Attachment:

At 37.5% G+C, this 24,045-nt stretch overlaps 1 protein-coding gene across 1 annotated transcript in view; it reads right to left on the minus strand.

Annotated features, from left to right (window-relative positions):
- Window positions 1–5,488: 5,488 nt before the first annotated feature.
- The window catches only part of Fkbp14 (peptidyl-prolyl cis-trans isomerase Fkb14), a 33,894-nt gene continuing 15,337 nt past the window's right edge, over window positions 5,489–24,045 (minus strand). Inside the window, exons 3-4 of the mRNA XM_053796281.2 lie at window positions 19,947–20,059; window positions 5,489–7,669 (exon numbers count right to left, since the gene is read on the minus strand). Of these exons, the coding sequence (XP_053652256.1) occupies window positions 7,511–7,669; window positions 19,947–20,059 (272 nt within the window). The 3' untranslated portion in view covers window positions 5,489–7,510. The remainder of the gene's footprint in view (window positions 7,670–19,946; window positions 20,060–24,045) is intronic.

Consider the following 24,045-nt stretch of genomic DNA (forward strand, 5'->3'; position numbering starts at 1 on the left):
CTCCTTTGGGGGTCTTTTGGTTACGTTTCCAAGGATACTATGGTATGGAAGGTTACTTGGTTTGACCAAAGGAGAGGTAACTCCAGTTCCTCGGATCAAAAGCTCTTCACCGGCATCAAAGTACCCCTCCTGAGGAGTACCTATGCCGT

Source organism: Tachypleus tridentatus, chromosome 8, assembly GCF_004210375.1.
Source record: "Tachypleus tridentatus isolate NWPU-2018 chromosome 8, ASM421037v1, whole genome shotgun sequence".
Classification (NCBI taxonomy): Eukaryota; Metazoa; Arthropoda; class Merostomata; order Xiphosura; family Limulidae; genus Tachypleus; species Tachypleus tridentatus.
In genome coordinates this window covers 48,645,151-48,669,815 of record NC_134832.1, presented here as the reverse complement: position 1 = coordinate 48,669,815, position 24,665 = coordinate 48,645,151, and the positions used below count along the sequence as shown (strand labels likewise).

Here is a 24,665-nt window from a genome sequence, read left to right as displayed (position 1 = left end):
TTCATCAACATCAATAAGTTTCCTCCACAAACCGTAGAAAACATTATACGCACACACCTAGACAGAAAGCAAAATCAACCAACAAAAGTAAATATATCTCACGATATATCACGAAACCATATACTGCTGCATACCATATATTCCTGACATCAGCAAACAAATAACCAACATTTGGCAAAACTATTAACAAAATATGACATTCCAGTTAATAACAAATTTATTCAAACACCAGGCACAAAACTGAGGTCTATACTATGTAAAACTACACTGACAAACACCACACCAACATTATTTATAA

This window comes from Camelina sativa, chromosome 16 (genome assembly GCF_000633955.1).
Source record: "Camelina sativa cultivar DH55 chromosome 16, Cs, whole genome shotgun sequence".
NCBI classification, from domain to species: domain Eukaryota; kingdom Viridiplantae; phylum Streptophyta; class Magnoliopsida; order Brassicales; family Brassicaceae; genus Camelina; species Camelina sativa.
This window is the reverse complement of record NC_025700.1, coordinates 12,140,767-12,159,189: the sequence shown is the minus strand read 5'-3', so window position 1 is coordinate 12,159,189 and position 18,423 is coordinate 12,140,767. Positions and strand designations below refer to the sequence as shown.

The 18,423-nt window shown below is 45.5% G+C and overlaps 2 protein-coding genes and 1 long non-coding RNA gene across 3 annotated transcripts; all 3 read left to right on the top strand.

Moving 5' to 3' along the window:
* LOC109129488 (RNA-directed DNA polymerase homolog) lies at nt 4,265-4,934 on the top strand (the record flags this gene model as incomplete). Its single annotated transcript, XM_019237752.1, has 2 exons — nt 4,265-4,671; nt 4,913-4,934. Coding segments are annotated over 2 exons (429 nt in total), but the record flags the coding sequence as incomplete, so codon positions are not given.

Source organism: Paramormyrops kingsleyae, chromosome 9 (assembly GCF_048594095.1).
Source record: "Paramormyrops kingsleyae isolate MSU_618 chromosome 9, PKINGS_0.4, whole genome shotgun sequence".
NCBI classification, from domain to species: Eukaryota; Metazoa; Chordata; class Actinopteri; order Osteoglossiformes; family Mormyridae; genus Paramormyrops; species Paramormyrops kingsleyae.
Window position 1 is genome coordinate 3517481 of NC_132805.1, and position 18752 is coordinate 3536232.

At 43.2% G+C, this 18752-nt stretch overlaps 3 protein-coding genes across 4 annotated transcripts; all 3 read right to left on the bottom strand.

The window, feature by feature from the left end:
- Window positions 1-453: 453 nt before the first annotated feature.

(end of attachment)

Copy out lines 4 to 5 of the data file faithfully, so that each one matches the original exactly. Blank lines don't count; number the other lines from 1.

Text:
- The window catches only part of Fkbp14 (peptidyl-prolyl cis-trans isomerase Fkb14), a 33,894-nt gene continuing 15,337 nt past the window's right edge, over window positions 5,489–24,045 (minus strand). Inside the window, exons 3-4 of the mRNA XM_053796281.2 lie at window positions 19,947–20,059; window positions 5,489–7,669 (exon numbers count right to left, since the gene is read on the minus strand). Of these exons, the coding sequence (XP_053652256.1) occupies window positions 7,511–7,669; window positions 19,947–20,059 (272 nt within the window). The 3' untranslated portion in view covers window positions 5,489–7,510. The remainder of the gene's footprint in view (window positions 7,670–19,946; window positions 20,060–24,045) is intronic.

Consider the following 24,045-nt stretch of genomic DNA (forward strand, 5'->3'; position numbering starts at 1 on the left):